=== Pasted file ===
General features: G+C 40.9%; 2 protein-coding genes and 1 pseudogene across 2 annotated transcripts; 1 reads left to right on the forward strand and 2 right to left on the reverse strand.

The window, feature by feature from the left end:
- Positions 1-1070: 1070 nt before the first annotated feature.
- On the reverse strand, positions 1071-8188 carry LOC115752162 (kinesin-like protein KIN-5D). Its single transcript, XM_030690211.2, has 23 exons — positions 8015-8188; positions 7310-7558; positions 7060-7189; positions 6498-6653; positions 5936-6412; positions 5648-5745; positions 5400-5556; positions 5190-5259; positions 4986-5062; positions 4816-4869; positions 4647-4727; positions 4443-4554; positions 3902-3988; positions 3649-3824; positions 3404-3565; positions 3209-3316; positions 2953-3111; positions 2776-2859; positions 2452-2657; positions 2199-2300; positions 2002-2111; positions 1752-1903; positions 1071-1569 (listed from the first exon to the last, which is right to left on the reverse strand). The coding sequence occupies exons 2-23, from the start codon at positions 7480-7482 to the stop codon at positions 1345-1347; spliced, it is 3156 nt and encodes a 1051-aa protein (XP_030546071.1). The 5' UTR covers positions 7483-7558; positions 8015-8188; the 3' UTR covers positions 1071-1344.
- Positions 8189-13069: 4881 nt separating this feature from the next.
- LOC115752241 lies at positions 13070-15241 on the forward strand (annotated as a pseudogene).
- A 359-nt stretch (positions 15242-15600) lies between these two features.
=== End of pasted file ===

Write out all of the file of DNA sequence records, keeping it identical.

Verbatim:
General features: G+C 40.9%; 2 protein-coding genes and 1 pseudogene across 2 annotated transcripts; 1 reads left to right on the forward strand and 2 right to left on the reverse strand.

The window, feature by feature from the left end:
- Positions 1-1070: 1070 nt before the first annotated feature.
- On the reverse strand, positions 1071-8188 carry LOC115752162 (kinesin-like protein KIN-5D). Its single transcript, XM_030690211.2, has 23 exons — positions 8015-8188; positions 7310-7558; positions 7060-7189; positions 6498-6653; positions 5936-6412; positions 5648-5745; positions 5400-5556; positions 5190-5259; positions 4986-5062; positions 4816-4869; positions 4647-4727; positions 4443-4554; positions 3902-3988; positions 3649-3824; positions 3404-3565; positions 3209-3316; positions 2953-3111; positions 2776-2859; positions 2452-2657; positions 2199-2300; positions 2002-2111; positions 1752-1903; positions 1071-1569 (listed from the first exon to the last, which is right to left on the reverse strand). The coding sequence occupies exons 2-23, from the start codon at positions 7480-7482 to the stop codon at positions 1345-1347; spliced, it is 3156 nt and encodes a 1051-aa protein (XP_030546071.1). The 5' UTR covers positions 7483-7558; positions 8015-8188; the 3' UTR covers positions 1071-1344.
- Positions 8189-13069: 4881 nt separating this feature from the next.
- LOC115752241 lies at positions 13070-15241 on the forward strand (annotated as a pseudogene).
- A 359-nt stretch (positions 15242-15600) lies between these two features.